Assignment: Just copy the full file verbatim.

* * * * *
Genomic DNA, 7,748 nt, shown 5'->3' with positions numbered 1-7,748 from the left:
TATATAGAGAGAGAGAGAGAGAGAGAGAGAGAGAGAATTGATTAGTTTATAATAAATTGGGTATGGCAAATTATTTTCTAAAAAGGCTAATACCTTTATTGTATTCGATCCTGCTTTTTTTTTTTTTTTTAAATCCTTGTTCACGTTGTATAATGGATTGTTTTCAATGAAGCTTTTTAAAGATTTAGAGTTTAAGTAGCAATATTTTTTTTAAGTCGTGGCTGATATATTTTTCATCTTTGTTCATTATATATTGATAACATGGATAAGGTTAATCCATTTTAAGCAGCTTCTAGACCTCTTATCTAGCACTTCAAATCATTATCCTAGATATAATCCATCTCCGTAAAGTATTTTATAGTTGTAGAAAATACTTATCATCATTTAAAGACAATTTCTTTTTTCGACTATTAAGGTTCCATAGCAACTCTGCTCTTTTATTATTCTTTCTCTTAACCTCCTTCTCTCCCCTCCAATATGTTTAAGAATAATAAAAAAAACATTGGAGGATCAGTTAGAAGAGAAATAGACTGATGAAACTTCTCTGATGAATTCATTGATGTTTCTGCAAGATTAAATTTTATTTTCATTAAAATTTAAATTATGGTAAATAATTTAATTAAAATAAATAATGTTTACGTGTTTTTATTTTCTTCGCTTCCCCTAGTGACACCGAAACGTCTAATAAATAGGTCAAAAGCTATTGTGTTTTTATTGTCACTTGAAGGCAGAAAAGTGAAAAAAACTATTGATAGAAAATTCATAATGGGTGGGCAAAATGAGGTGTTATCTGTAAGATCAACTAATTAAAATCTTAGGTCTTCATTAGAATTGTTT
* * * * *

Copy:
Genomic DNA, 7,748 nt, shown 5'->3' with positions numbered 1-7,748 from the left:
TATATAGAGAGAGAGAGAGAGAGAGAGAGAGAGAGAATTGATTAGTTTATAATAAATTGGGTATGGCAAATTATTTTCTAAAAAGGCTAATACCTTTATTGTATTCGATCCTGCTTTTTTTTTTTTTTTTAAATCCTTGTTCACGTTGTATAATGGATTGTTTTCAATGAAGCTTTTTAAAGATTTAGAGTTTAAGTAGCAATATTTTTTTTAAGTCGTGGCTGATATATTTTTCATCTTTGTTCATTATATATTGATAACATGGATAAGGTTAATCCATTTTAAGCAGCTTCTAGACCTCTTATCTAGCACTTCAAATCATTATCCTAGATATAATCCATCTCCGTAAAGTATTTTATAGTTGTAGAAAATACTTATCATCATTTAAAGACAATTTCTTTTTTCGACTATTAAGGTTCCATAGCAACTCTGCTCTTTTATTATTCTTTCTCTTAACCTCCTTCTCTCCCCTCCAATATGTTTAAGAATAATAAAAAAAACATTGGAGGATCAGTTAGAAGAGAAATAGACTGATGAAACTTCTCTGATGAATTCATTGATGTTTCTGCAAGATTAAATTTTATTTTCATTAAAATTTAAATTATGGTAAATAATTTAATTAAAATAAATAATGTTTACGTGTTTTTATTTTCTTCGCTTCCCCTAGTGACACCGAAACGTCTAATAAATAGGTCAAAAGCTATTGTGTTTTTATTGTCACTTGAAGGCAGAAAAGTGAAAAAAACTATTGATAGAAAATTCATAATGGGTGGGCAAAATGAGGTGTTATCTGTAAGATCAACTAATTAAAATCTTAGGTCTTCATTAGAATTGTTT